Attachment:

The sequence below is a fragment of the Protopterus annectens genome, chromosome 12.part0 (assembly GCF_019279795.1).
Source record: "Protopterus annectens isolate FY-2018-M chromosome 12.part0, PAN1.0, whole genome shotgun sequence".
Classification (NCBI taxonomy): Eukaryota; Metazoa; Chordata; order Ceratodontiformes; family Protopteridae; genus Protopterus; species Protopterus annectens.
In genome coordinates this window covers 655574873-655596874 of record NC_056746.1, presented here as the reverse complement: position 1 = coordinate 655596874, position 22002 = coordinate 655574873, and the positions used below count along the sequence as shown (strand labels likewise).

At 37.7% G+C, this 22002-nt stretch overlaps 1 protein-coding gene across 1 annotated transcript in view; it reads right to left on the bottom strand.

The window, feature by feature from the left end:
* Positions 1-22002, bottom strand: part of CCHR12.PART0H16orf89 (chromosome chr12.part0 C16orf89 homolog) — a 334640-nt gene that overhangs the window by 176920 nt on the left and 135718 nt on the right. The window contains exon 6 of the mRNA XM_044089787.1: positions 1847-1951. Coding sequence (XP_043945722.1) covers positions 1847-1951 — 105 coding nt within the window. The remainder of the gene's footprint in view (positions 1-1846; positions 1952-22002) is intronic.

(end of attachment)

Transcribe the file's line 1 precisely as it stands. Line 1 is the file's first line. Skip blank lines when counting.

The sequence below is a fragment of the Protopterus annectens genome, chromosome 12.part0 (assembly GCF_019279795.1).